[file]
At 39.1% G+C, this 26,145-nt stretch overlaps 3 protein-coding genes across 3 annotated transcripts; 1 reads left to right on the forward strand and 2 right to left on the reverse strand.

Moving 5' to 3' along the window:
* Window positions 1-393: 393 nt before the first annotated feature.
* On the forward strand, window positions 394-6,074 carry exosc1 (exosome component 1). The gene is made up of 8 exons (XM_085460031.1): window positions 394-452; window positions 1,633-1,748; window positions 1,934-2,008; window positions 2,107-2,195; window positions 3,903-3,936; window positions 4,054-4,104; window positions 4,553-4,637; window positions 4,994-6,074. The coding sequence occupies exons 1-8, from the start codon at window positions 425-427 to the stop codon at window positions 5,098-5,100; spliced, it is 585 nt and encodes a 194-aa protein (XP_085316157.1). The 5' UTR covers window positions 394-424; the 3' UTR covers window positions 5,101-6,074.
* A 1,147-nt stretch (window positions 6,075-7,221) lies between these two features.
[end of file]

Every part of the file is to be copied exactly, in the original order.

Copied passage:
At 39.1% G+C, this 26,145-nt stretch overlaps 3 protein-coding genes across 3 annotated transcripts; 1 reads left to right on the forward strand and 2 right to left on the reverse strand.

Moving 5' to 3' along the window:
* Window positions 1-393: 393 nt before the first annotated feature.
* On the forward strand, window positions 394-6,074 carry exosc1 (exosome component 1). The gene is made up of 8 exons (XM_085460031.1): window positions 394-452; window positions 1,633-1,748; window positions 1,934-2,008; window positions 2,107-2,195; window positions 3,903-3,936; window positions 4,054-4,104; window positions 4,553-4,637; window positions 4,994-6,074. The coding sequence occupies exons 1-8, from the start codon at window positions 425-427 to the stop codon at window positions 5,098-5,100; spliced, it is 585 nt and encodes a 194-aa protein (XP_085316157.1). The 5' UTR covers window positions 394-424; the 3' UTR covers window positions 5,101-6,074.
* A 1,147-nt stretch (window positions 6,075-7,221) lies between these two features.